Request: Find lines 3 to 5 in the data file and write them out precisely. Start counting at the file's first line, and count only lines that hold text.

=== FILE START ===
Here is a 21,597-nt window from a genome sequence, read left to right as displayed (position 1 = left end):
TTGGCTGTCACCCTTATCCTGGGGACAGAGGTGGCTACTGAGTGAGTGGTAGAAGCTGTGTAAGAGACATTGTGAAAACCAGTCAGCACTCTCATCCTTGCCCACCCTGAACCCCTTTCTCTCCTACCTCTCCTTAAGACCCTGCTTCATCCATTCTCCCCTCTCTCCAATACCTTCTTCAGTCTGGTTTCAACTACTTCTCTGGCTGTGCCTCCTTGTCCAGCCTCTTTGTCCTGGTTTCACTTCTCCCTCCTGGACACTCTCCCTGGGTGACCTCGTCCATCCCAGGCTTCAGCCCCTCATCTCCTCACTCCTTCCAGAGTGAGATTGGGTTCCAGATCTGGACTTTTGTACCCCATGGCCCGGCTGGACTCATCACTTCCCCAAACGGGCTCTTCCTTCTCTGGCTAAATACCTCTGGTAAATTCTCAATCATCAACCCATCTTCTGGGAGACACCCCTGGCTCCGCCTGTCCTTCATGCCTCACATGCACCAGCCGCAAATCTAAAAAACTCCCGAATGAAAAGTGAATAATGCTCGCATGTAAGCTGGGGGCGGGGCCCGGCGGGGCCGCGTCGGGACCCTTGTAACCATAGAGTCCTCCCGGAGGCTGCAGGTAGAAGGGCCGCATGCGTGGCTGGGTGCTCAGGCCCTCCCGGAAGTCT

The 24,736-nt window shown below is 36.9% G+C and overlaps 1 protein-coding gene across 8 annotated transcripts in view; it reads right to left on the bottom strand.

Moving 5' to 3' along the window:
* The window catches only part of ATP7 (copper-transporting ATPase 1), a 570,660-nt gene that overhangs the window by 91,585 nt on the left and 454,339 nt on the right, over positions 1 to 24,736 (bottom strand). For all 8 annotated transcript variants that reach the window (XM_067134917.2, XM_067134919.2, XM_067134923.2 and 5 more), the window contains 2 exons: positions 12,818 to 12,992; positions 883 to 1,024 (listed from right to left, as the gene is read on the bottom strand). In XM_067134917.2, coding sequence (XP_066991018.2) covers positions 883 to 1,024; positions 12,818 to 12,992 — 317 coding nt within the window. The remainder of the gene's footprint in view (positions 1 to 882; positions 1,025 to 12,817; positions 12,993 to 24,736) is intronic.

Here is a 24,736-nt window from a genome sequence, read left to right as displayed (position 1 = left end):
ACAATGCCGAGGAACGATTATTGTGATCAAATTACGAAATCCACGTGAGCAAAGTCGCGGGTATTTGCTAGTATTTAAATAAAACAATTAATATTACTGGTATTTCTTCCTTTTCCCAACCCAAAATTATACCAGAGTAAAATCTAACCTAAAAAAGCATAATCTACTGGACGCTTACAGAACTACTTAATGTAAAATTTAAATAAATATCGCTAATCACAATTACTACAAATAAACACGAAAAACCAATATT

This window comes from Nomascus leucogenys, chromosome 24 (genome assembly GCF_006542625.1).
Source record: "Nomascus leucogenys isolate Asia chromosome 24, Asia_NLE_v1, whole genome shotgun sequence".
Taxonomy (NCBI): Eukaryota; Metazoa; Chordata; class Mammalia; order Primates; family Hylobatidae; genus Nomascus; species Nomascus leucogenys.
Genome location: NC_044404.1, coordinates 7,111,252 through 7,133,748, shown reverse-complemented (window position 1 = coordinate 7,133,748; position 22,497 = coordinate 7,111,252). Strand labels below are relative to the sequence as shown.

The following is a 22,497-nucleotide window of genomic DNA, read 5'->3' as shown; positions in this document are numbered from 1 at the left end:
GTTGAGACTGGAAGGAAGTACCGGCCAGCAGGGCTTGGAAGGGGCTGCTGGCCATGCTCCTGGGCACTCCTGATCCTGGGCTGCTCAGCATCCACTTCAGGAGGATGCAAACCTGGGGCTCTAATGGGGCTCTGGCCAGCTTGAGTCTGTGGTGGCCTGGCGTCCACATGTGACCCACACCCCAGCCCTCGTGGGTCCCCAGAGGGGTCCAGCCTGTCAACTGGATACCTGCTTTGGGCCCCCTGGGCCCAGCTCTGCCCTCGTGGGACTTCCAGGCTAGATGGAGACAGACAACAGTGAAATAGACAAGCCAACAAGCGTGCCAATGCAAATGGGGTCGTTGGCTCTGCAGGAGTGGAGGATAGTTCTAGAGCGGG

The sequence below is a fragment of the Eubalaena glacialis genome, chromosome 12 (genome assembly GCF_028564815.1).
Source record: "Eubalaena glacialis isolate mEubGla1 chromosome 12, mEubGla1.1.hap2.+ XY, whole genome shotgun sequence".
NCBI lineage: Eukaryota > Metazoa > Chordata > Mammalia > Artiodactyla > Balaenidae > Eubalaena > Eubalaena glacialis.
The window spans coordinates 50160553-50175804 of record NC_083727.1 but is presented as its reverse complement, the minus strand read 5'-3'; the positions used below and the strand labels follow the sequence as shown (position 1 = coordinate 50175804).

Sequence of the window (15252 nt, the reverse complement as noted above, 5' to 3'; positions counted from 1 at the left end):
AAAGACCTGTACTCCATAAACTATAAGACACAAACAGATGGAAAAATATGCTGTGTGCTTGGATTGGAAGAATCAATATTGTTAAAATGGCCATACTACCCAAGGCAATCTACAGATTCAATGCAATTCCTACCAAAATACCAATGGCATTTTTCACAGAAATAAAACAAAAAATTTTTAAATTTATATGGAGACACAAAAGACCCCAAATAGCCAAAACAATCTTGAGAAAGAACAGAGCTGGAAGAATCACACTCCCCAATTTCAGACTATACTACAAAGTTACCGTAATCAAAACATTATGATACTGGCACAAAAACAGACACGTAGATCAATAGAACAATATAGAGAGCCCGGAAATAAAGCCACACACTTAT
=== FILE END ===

The 24,736-nt window shown below is 36.9% G+C and overlaps 1 protein-coding gene across 8 annotated transcripts in view; it reads right to left on the bottom strand.

Moving 5' to 3' along the window:
* The window catches only part of ATP7 (copper-transporting ATPase 1), a 570,660-nt gene that overhangs the window by 91,585 nt on the left and 454,339 nt on the right, over positions 1 to 24,736 (bottom strand). For all 8 annotated transcript variants that reach the window (XM_067134917.2, XM_067134919.2, XM_067134923.2 and 5 more), the window contains 2 exons: positions 12,818 to 12,992; positions 883 to 1,024 (listed from right to left, as the gene is read on the bottom strand). In XM_067134917.2, coding sequence (XP_066991018.2) covers positions 883 to 1,024; positions 12,818 to 12,992 — 317 coding nt within the window. The remainder of the gene's footprint in view (positions 1 to 882; positions 1,025 to 12,817; positions 12,993 to 24,736) is intronic.